Adams Papers

To John Adams from James McHenry, 27 January 1799

War Department 27th Jany 1799


The Wolfs–friend, if not the head, one of the most considerable Chiefs of the Chickasaw Nation is now in the City, at the instance and request of Brigadier General Wilkinson, who has intimated to me the expediency of securing his future good will and friendship to the United States by promising him an annual stipend.

It may be proper to observe on this occasion: 1st That there are in the Chickasaw Nation two parties, one strongly attached to the United States, at the head of which are Opiomingo & George Colbert; that the Wolfs–friend has always been considered, as opposed to Opiomingo, and his party and even to be a stipendiary of Spain, from which Court he is said to receive six hundred dollars annually. 2d. That the Chickasaw party friendly to the United States have aided us against the enemy Indians in our latest hostile operations against them under General Wayne. 3. That the Nation is connected with the United States by treaty, conformably to which they are intitled to receive three thousand dollars annually. 4th That there has been no stipend paid to any Individual chief of the party, friendly to the United States, other than his share of the 3000 Dollars paid according to the treaty, and such occasional presents as have been made necessary by particular circumstances. 5th. That the United States and Spain being at peace and the United States not intending to do any thing, on their part, to produce a different state of things, there does not appear any reason sufficiently cogent, why the Wolfs–friend should be more distinguished, than the antient adherents to the United States, especially as the measure might be attended with disagreeable consequences, should it come to their knowledge.

It is submitted therefore, whether it would not be less exceptionable, calculated to lay him under obligations to the United States: to excite in his mind expectation<s> of <future> further favours; and upon the whole best, to make both him and Colbert, each a present of one hundred dollars, in addition to the presents in articles of dress, which it has been usual to give to Indian Visitors.

It appears by letters from Lt. Colonel Butler and Mr. Walton, late Commissioners for treating with the Cherokee Nation of Indians, which I had the honour to submit, that these Gentlemen engaged to pay the Bloody fellow (a principal Chief of the Cherokee Nation) six hundred dollars, for his services in promoting the conclusion of the treaty, and by a letter from Capt. Butler (annexed), that they did not draw this money from Colonel Henley, Agent of the War Department in Tenessee, as had been first intended; but refered the Bloody–fellow to the Secretary of War, to prevent any knowledge of the transaction transpiring where it might be likely to be interpreted to his disadvantage.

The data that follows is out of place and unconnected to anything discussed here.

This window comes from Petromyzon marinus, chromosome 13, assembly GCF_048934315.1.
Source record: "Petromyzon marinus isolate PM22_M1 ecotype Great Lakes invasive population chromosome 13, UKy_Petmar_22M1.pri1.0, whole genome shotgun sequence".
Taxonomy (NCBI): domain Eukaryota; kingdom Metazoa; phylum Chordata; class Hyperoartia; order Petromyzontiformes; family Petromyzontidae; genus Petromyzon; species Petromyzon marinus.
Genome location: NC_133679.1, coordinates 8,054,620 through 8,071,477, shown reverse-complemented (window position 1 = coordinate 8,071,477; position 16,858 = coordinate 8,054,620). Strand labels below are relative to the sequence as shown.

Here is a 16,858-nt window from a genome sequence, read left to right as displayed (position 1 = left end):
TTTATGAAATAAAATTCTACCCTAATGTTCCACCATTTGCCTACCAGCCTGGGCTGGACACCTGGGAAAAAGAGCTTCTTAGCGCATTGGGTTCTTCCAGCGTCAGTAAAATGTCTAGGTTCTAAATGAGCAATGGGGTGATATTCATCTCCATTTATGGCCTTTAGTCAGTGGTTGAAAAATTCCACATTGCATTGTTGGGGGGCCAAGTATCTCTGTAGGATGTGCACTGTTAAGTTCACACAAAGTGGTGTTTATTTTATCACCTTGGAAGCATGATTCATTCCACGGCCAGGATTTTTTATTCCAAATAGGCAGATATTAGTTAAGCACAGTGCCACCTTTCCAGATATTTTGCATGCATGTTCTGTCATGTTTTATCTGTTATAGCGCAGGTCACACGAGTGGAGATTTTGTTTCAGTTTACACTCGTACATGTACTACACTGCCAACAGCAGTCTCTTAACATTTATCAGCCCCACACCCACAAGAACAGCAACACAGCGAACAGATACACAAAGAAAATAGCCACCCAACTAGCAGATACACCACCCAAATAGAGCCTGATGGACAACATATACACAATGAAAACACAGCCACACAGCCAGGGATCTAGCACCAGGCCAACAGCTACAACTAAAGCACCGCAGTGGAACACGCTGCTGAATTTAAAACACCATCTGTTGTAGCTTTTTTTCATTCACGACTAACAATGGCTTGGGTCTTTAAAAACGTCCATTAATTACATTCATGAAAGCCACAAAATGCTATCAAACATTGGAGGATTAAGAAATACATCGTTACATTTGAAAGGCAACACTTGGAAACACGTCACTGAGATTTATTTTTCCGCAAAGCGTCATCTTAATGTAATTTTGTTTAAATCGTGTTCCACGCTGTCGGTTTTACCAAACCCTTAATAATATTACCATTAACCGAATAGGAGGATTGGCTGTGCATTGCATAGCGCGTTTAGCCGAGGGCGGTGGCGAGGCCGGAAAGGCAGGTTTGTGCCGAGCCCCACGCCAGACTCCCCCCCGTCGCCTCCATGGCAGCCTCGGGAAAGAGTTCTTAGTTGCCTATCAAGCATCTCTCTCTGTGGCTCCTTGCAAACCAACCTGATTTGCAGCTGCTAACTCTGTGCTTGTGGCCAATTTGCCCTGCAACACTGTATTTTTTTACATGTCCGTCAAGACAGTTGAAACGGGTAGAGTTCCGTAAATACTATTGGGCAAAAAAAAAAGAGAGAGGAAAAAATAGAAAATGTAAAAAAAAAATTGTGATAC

I think it will be proper the engagement of the Commissioners, should be punctually and faithfully complied with; and shall unless it is your pleasure to order otherwise, direct the payment to be made, under the appearance of compensating him for his trouble, as a Commissioner for running the line established by treaty

The Wolfs–frend expects, and solicits an audience of the President at such time as shall be most convenient.

Mr. Israel Chapin, from Canandaigua, is now waiting at the seat of Government to receive for and convey to the Seneka Nation of Indians the Dividends upon the Bank stock, held in the name of the President of the United States for their use agreeably to treaty.

Inclosed is a copy of a letter to Israel Chapin dated the 11th of Octbr. ulto. and another of the same date, to the Chiefs and Sachems of the said Indians, which will serve to shew, what they expected, and what has been promised them.

An authority is necessary from the President to enable some person to draw from the Bank of the United States, as well the dividends which have accrued upon the said Bank Stock, since invested as aforesaid, as the interest upon the original sum agreed by treaty to be so invested from its date to its investment, and a small sum of excess of capital, if shall be deemed expedient to transmit whatever monies are now in Bank belonging to the Seneka Nation, by the hands of Israel Chapin, to be paid by him to the Nation.

The money in Bank which may be sent forward is the Dividend of July 1798 and January 1799—on two hundred and five shares, amounting to 6560 Dollars &’; Cash amounting to 1876 94/100 Dollars.

It strikes me that the most eligible course to give to this business would be for the President to empower the Treasurer, in his character as Treasurer for the Department of War, to receive this money of the Bank, subject to the warrants of the Secretary of War. By this proceedure the warrants and entries in the books will substantiate the whole transaction.

I have the honour to be with the greatest respect Sir / Your most ob st

James McHenry

MHi: Adams Papers.

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